1. City Market

If you like Nyama choma Fridays, like I do, then City Market is worth a try. It is located in the middle of the CBD along Koinange street. It is very Smoky and if your appetite is affected by such, you might want to give it a pass. If you order your nyama insist to wait for it to be cut and go with it inside, you will get a bigger share this way haha. Or like they say, hawatanyonga nyama…


  1. KK Restaurant

This one is located on Bruce house in the CBD. It has the same setting as Citi Gava, it is a place you come eat and leave, because during lunch hour there will be dozens of people looking for sitting space.

  1. Tamu Tamu

Located on 1st floor Bandari Plaza in Westlands, is Tamu Tamu, these ones I discovered through my friend Chiry. They have buffet lunch for only 350 bob. So if you have someone you want to buy a decent affordable lunch, why not try Tamu Tamu when you are in Westlands…


  1. Kwa Mama

Well this one is a Kibanda along Tausi Road. The reason I love this one is because of the chapatis, they serve their chapatis straight from the pan when they are crispy hot. The first days I would struggle with the hot Chapatis as my friend and lunch buddy Tony laughed at me, but with time I learned to take a bite into that crispy hot chapati and escort it quickly with matumbo stew… Here the prices average at 100 shillings and hardly go beyond 200. Make sure you go early as the guys who work around usually flock and fill the place by 1.15 pm.

  1. Café Naivas

This one is right at the Westlands bus stop opposite Delta Towers. You can get to choose a variety of dishes from their deli and pay according to how much your appetite demands…

  1. Njeri’s

This is another kibanda, located right next to KFC Westlands. You can’t miss it because of the smoke, we loved it because of the nyama choma. As we waited for the meat to be cut, Njeri’s meat guy, Gitau would keep giving us pieces and also passers-by. I think they give away a kilo of meat marketing every day. Then Njeri also has a tremendous derriere, on a low unmotivated day, stealing glances would brighten up afternoons hahaha. You will find 90% of the patrons at Njeri’s are male!

  1. The Navigators

This one is hidden next to Top Plaza in Kilimani. They only serve lunch between 12.30pm and 2.00pm. They have predesigned meal plan for each day so you won’t get too much variety. The thing I love about navigators is the canopies, every time I go there I remember home and my grandfather and this calmness engulfs me. I always leave it happy. The average spend at Navigators is 150 shillings.


The view at navigators eating terrace


 I have not mentioned Uchumi and Java despite their sandwiches priced below 200 shillings because, I still do not consider bread as food, but rather a snack haha. Okay I’m done.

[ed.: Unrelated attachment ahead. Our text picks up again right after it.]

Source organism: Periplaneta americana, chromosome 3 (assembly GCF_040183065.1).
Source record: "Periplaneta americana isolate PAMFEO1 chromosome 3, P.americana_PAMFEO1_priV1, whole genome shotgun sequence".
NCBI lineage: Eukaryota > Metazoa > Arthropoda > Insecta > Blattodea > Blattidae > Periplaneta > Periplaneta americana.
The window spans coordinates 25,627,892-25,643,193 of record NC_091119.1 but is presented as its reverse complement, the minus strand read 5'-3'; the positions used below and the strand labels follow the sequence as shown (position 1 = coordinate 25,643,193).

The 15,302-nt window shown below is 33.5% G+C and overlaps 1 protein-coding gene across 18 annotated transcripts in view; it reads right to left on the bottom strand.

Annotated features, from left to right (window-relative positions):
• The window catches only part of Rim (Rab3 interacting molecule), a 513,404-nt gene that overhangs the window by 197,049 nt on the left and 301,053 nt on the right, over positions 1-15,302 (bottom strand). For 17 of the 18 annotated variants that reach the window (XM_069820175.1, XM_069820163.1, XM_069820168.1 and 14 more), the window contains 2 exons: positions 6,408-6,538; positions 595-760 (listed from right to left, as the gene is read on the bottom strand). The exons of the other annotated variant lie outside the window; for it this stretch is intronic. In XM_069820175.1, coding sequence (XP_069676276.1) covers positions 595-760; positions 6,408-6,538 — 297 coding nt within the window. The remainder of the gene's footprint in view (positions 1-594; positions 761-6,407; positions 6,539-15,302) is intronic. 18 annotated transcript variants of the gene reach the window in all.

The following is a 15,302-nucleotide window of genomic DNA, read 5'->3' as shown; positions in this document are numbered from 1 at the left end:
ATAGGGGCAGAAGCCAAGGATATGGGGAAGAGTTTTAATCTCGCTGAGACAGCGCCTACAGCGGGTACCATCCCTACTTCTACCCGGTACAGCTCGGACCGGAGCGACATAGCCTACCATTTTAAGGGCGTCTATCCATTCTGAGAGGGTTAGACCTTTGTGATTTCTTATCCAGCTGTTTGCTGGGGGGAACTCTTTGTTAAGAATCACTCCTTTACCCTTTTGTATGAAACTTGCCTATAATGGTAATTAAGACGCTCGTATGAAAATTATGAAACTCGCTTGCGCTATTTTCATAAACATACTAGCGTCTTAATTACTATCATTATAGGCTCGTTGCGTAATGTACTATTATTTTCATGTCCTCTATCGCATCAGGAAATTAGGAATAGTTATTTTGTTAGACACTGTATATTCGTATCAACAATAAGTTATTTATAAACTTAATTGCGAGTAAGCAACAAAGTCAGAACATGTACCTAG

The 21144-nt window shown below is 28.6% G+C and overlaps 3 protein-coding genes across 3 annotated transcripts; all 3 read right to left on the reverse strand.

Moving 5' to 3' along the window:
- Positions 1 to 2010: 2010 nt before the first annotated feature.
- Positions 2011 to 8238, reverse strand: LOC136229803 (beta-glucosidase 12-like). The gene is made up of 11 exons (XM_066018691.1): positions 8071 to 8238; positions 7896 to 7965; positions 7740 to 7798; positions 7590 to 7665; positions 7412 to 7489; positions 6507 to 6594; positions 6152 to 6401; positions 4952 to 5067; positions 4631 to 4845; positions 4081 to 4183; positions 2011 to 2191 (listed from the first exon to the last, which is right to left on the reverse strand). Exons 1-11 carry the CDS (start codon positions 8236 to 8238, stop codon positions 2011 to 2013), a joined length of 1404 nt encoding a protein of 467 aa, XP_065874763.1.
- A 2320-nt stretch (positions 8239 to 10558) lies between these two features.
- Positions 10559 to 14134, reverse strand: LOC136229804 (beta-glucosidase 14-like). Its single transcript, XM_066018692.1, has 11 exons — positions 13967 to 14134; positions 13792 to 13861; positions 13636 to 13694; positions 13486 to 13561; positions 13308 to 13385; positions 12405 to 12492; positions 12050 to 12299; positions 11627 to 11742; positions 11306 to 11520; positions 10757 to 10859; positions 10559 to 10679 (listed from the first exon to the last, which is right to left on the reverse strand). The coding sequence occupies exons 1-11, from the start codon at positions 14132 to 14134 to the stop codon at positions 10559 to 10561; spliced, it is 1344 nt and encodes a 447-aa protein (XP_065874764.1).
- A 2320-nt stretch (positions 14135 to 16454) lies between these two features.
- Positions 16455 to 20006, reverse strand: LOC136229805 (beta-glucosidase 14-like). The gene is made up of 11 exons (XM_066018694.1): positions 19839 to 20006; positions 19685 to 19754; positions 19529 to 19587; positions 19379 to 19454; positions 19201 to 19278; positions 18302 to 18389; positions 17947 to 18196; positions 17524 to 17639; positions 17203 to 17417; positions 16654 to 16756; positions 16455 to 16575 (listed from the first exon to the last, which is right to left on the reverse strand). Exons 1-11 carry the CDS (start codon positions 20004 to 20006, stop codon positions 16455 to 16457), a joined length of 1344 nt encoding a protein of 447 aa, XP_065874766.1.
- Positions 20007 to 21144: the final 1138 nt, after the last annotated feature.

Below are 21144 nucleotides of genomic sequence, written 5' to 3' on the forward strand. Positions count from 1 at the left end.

Where do you get your affordable lunch in Nairobi? Please do share 🙂


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Kisumu – My first time to the lakeside city


When I heard that I was going to Kisumu I was super excited, it was first time to go to the lakeside city. It didn’t really matter that I would be working through my whole stay.  Our booking for the local budget flight was delayed so we missed out and had to take the longer route by bus.  We take the night bus to Kisumu and after we had finished telling all the stories we could think of with my colleague J we start dozing off. We are woken up at 4 am that we are already in Kisumu. There are so many taxi guys at the Easy coach offices offering to take us where we want in dholuo, but all I can say is adek, achiel, okay let me stop, we bargain(I could see the shock on their faces, apparently luos don’t bargain) which is unluo like and go to our hotel.

In the morning we had a meeting with our client for a briefing then we start our work. So here are some quick facts about Kisumu, if you are a first timer:


Kisumu is hot, and I mean hot and humid. You will need that bucket hat. The nights can get cold so do get a jacket if you plan to be up and about. If you are prone to sun burns and will be up and about please also do pack some sunscreen and lip protection.


Kisumu is the mother of all mosquitos, I have never been bitten so much in my life, be sure to take some anti malarials before travel, otherwise you will be courting trouble.


Kisumu being the source of most tilapia and nile perch in the country you would expect the staple food to be affordable at the source. This is however not the case, you will have to enjoy it at prices above those in Nairobi. If you are on a budget you can always try café naivas (we found this handy after we had exhausted our per diem on fishes… haha)


The people are in between friendly and contemptuous it depends on how you present yourself. Do not come off as “I am better than you”, that will bring out open hostility.

Social places

There is a java, and several watering holes in operation.


There are several supermarkets in Kisumu city, from Nakummat, Uchumi, Naivas and Tuskys and Tumaini supermarkets among others.